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Reading book VI

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Reading book VI

Postby Bart » Sat Jun 14, 2014 8:24 pm

Right at the beginning of book VI are these lines:

Ἄξυλον δ᾽ ἄρ᾽ ἔπεφνε βοὴν ἀγαθὸς Διομήδης
Τευθρανίδην, ὃς ἔναιεν ἐϋκτιμένῃ ἐν Ἀρίσβῃ
ἀφνειὸς βιότοιο, φίλος δ᾽ ἦν ἀνθρώποισι.
πάντας γὰρ φιλέεσκεν ὁδῷ ἔπι οἰκία ναίων.
ἀλλά οἱ οὔ τις τῶν γε τότ᾽ ἤρκεσε λυγρὸν ὄλεθρον
πρόσθεν ὑπαντιάσας, ἀλλ᾽ ἄμφω θυμὸν ἀπηύρα
αὐτὸν καὶ θεράποντα Καλήσιον, ὅς ῥα τόθ᾽ ἵππων
ἔσκεν ὑφηνίοχος: τὼ δ᾽ ἄμφω γαῖαν ἐδύτην.

I like the obituaries in the Iliad and this is the most touching so far. I would very much like to know more about this Axylos of Arisbe. It is partly the combination of detail and vagueness that makes these little asides so fascinating, as when Homer mentions the first Greek casualty, poor Protisilaus, killed while jumping ashore, leaving behind a wife and a half built house. This completely non-relevant detail stirs up the imagination, mine at least.

Translationwise φιλέεσκεν could both mean 'love' or 'receive as guest' I guess, and perhaps has shades of both.

What is striking in this particular obituary for Axylos is the sense of the loneliness of dying, on the battlefield or elsewhere, and the injustice of a good man not getting what he deserves.

The translator of the new edition of the Iliad in Dutch speaks of Homer as an anti-war poet, and though I think that's clearly projecting our own sensibilities into a different age, there's no denying that Homer offers no straightforward glorification of war. The death of Axylos is one of the many instances showing his (or her) sensibility to the suffering it inherently brings.
Last edited by Bart on Sun Jun 15, 2014 3:41 am, edited 1 time in total.
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Re: Reading book VI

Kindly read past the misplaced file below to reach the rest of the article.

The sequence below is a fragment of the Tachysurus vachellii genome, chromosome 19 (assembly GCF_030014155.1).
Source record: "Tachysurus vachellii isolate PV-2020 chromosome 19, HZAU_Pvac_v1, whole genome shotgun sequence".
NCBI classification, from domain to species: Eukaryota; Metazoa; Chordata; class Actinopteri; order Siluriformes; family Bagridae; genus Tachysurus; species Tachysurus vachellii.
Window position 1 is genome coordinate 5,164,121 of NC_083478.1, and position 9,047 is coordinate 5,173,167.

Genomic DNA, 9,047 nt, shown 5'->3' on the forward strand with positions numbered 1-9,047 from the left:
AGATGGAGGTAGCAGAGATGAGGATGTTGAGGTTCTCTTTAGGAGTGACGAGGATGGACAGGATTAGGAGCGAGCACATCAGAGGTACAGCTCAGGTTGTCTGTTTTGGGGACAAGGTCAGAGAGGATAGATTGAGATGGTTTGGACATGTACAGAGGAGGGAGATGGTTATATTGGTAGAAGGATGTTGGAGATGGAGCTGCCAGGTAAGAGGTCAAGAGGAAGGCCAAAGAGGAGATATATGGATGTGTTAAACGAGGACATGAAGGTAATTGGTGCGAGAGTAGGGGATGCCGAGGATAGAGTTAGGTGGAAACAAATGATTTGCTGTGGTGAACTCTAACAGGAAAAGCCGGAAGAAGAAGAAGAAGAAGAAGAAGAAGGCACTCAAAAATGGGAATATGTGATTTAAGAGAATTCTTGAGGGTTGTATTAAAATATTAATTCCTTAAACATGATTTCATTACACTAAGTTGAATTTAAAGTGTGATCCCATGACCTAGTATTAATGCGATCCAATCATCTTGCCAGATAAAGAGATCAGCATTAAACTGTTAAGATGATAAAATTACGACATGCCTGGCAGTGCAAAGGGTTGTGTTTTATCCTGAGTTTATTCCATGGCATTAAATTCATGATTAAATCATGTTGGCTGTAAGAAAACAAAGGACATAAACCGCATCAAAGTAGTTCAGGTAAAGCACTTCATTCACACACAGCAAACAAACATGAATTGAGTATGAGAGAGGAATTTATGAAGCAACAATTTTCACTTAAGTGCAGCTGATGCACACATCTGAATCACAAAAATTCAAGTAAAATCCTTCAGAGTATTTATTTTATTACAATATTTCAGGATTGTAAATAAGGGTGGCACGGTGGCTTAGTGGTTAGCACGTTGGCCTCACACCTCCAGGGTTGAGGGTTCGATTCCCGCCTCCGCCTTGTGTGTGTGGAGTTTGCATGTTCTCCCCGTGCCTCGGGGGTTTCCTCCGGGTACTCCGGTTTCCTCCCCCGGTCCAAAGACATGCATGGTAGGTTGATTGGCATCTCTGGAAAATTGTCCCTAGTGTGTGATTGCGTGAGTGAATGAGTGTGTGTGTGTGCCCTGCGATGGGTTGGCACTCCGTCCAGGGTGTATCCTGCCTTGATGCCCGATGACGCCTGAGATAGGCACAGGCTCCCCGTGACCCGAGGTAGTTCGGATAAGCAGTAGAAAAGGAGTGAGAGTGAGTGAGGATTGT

Postby Paul Derouda » Sat Jun 14, 2014 9:56 pm

"I would very much like to know more about this Axylos of Arisbe."

You would, wouldn't you...? And that's the point, I think. That's why it's so touching. Without looking anywhere I doubt this Axylos had any existence except in these lines. Homer gives him a history and then he has him killed. But perhaps if we knew more about Axylos, he wouldn't stir our imaginations so much. This makes me think about Star Wars. I loved the first films, because they presented us with a whole mysterious universe – but I hated the new trilogy, because it tried to explain everything that was so intriguing in the first films.

I think φίλεω should be translated "treat well" or the like most of the time, rather than "love". There might well be exceptions to this, but most of the time it's about the way of acting rather than inner sentiments.

About the Iliad being an anti-war poem... I disagree. The Iliad isn't anti-war or pro-war. I think for Homer the whole question would have been absurd. For him, war was a fact of life. I don't think the idea of a world without war ever crossed his mind – that's a modern idea. For him, war was a source of great suffering and also of great glory, and he shows both these aspects of war better than anyone else. Or better than almost anyone at least.

These are just my thoughts... Anyone is free to disagree!
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Re: Reading book VI

Postby mwh » Sun Jun 15, 2014 3:08 am

Well said Paul (except he has him killed and then gives him a back-story).

Alice Oswald makes very powerful use of the Iliadic deaths of VIPs and non-entities alike in her poem Memorial, in which she presents each death in the order of its occurrence in the narrative but cuts out the narrative itself, the deaths being interspersed with similes. As in Homer, some have mini-obits, others are just names in a quick-fire list. You lose the Homeric sense of sequentiality (the Sarpedon-Patroklos-Hektor-[Achilles] chain, for instance), but what might seem little more than a gimmick really works. The pathos is immense.
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Re: Reading book VI

Postby Bart » Sun Jun 15, 2014 6:58 am

I think φίλεω should be translated "treat well" or the like most of the time, rather than "love". There might well be exceptions to this, but most of the time it's about the way of acting rather than inner sentiments.


Are you sure? The first entrance for φιλέω in Cunliffe is 'to hold in affection'. 'Treat with kindness or hospitality' or 'entertain hospitably' comes only fourth. LSJ also gives 'welcome or entertain a guest' as in ξεῖνον ἐνὶ μεγάροισι φιλέωμεν (Od. 8,42). If I had to make a choice I would translate as 'welcome as a guest' here. Luckily enough I haven't.

About the Iliad being an anti-war poem... I disagree. The Iliad isn't anti-war or pro-war. I think for Homer the whole question would have been absurd. For him, war was a fact of life. I don't think the idea of a world without war ever crossed his mind – that's a modern idea. For him, war was a source of great suffering and also of great glory, and he shows both these aspects of war better than anyone else. Or better than almost anyone at least.